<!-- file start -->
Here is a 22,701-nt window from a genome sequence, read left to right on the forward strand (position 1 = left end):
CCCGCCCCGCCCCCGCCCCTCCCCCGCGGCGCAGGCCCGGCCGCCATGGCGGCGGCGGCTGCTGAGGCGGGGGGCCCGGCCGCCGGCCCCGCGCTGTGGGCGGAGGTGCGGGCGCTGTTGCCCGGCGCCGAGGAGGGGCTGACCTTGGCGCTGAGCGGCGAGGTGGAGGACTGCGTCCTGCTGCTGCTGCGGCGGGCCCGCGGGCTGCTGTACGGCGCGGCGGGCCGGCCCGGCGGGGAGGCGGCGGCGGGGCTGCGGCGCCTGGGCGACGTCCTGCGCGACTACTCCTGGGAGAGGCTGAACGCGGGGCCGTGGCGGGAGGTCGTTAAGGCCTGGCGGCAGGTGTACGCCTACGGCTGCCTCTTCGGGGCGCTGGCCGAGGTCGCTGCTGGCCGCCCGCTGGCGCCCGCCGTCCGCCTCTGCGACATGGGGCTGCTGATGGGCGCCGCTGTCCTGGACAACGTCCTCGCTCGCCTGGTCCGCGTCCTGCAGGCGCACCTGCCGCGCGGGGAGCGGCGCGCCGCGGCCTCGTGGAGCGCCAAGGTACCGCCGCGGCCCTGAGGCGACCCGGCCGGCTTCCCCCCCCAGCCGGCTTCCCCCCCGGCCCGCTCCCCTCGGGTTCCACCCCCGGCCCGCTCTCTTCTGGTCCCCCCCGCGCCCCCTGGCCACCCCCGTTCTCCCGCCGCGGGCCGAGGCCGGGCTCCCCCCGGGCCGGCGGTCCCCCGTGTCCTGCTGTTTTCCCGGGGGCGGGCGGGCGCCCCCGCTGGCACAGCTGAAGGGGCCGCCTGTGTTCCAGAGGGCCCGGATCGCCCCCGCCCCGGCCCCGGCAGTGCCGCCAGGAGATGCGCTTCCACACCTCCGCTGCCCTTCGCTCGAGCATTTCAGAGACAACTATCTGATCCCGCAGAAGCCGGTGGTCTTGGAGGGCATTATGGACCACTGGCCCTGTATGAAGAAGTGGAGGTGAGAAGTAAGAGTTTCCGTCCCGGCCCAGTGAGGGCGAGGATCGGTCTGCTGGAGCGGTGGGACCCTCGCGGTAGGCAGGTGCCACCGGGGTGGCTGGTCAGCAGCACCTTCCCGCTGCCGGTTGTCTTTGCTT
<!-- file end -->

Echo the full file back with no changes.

Here is a 22,701-nt window from a genome sequence, read left to right on the forward strand (position 1 = left end):
CCCGCCCCGCCCCCGCCCCTCCCCCGCGGCGCAGGCCCGGCCGCCATGGCGGCGGCGGCTGCTGAGGCGGGGGGCCCGGCCGCCGGCCCCGCGCTGTGGGCGGAGGTGCGGGCGCTGTTGCCCGGCGCCGAGGAGGGGCTGACCTTGGCGCTGAGCGGCGAGGTGGAGGACTGCGTCCTGCTGCTGCTGCGGCGGGCCCGCGGGCTGCTGTACGGCGCGGCGGGCCGGCCCGGCGGGGAGGCGGCGGCGGGGCTGCGGCGCCTGGGCGACGTCCTGCGCGACTACTCCTGGGAGAGGCTGAACGCGGGGCCGTGGCGGGAGGTCGTTAAGGCCTGGCGGCAGGTGTACGCCTACGGCTGCCTCTTCGGGGCGCTGGCCGAGGTCGCTGCTGGCCGCCCGCTGGCGCCCGCCGTCCGCCTCTGCGACATGGGGCTGCTGATGGGCGCCGCTGTCCTGGACAACGTCCTCGCTCGCCTGGTCCGCGTCCTGCAGGCGCACCTGCCGCGCGGGGAGCGGCGCGCCGCGGCCTCGTGGAGCGCCAAGGTACCGCCGCGGCCCTGAGGCGACCCGGCCGGCTTCCCCCCCCAGCCGGCTTCCCCCCCGGCCCGCTCCCCTCGGGTTCCACCCCCGGCCCGCTCTCTTCTGGTCCCCCCCGCGCCCCCTGGCCACCCCCGTTCTCCCGCCGCGGGCCGAGGCCGGGCTCCCCCCGGGCCGGCGGTCCCCCGTGTCCTGCTGTTTTCCCGGGGGCGGGCGGGCGCCCCCGCTGGCACAGCTGAAGGGGCCGCCTGTGTTCCAGAGGGCCCGGATCGCCCCCGCCCCGGCCCCGGCAGTGCCGCCAGGAGATGCGCTTCCACACCTCCGCTGCCCTTCGCTCGAGCATTTCAGAGACAACTATCTGATCCCGCAGAAGCCGGTGGTCTTGGAGGGCATTATGGACCACTGGCCCTGTATGAAGAAGTGGAGGTGAGAAGTAAGAGTTTCCGTCCCGGCCCAGTGAGGGCGAGGATCGGTCTGCTGGAGCGGTGGGACCCTCGCGGTAGGCAGGTGCCACCGGGGTGGCTGGTCAGCAGCACCTTCCCGCTGCCGGTTGTCTTTGCTT